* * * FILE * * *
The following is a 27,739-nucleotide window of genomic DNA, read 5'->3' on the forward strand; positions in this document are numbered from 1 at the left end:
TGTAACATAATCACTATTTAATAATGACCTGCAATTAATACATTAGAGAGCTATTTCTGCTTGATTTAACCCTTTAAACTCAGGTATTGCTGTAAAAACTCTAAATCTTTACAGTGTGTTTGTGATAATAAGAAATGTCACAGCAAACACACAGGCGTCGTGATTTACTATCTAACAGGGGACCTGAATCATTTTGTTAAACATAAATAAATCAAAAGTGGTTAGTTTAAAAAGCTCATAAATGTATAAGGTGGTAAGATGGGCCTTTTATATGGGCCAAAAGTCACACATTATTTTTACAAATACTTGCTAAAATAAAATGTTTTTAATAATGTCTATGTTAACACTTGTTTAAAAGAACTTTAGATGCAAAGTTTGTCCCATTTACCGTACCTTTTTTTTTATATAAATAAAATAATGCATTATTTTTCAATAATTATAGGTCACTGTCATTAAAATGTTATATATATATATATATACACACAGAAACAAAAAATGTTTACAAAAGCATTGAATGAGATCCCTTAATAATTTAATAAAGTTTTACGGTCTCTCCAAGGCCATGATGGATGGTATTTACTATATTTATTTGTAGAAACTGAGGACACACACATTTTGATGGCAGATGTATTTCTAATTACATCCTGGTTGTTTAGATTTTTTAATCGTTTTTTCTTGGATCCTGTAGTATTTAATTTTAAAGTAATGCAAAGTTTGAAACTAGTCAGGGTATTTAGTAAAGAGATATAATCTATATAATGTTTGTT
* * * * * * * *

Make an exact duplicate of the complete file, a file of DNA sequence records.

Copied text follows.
The following is a 27,739-nucleotide window of genomic DNA, read 5'->3' on the forward strand; positions in this document are numbered from 1 at the left end:
TGTAACATAATCACTATTTAATAATGACCTGCAATTAATACATTAGAGAGCTATTTCTGCTTGATTTAACCCTTTAAACTCAGGTATTGCTGTAAAAACTCTAAATCTTTACAGTGTGTTTGTGATAATAAGAAATGTCACAGCAAACACACAGGCGTCGTGATTTACTATCTAACAGGGGACCTGAATCATTTTGTTAAACATAAATAAATCAAAAGTGGTTAGTTTAAAAAGCTCATAAATGTATAAGGTGGTAAGATGGGCCTTTTATATGGGCCAAAAGTCACACATTATTTTTACAAATACTTGCTAAAATAAAATGTTTTTAATAATGTCTATGTTAACACTTGTTTAAAAGAACTTTAGATGCAAAGTTTGTCCCATTTACCGTACCTTTTTTTTTATATAAATAAAATAATGCATTATTTTTCAATAATTATAGGTCACTGTCATTAAAATGTTATATATATATATATATACACACAGAAACAAAAAATGTTTACAAAAGCATTGAATGAGATCCCTTAATAATTTAATAAAGTTTTACGGTCTCTCCAAGGCCATGATGGATGGTATTTACTATATTTATTTGTAGAAACTGAGGACACACACATTTTGATGGCAGATGTATTTCTAATTACATCCTGGTTGTTTAGATTTTTTAATCGTTTTTTCTTGGATCCTGTAGTATTTAATTTTAAAGTAATGCAAAGTTTGAAACTAGTCAGGGTATTTAGTAAAGAGATATAATCTATATAATGTTTGTT